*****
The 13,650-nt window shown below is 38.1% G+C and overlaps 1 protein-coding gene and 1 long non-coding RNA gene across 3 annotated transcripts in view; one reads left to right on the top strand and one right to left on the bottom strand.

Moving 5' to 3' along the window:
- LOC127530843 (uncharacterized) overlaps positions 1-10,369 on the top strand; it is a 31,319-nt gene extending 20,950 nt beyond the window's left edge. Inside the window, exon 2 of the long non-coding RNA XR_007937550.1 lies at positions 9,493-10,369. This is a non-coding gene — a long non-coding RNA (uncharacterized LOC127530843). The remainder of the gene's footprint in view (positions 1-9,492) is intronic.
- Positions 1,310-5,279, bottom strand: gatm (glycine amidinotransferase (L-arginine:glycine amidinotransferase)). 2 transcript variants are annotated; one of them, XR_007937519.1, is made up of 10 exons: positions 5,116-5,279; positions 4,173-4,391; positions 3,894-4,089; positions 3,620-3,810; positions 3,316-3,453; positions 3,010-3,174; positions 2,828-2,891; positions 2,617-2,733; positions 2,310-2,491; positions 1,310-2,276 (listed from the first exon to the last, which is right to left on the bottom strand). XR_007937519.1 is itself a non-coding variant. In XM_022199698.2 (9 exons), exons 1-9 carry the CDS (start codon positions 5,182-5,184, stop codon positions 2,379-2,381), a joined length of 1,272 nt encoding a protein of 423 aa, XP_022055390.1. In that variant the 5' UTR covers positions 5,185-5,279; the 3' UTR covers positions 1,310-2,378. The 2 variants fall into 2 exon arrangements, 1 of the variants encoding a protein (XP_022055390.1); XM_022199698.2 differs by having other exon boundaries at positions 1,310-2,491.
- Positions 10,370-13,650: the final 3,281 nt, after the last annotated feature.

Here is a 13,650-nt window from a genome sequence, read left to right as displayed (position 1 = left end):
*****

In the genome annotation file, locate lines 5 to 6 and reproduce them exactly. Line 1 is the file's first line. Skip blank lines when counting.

- Positions 10,370-13,650: the final 3,281 nt, after the last annotated feature.

Here is a 13,650-nt window from a genome sequence, read left to right as displayed (position 1 = left end):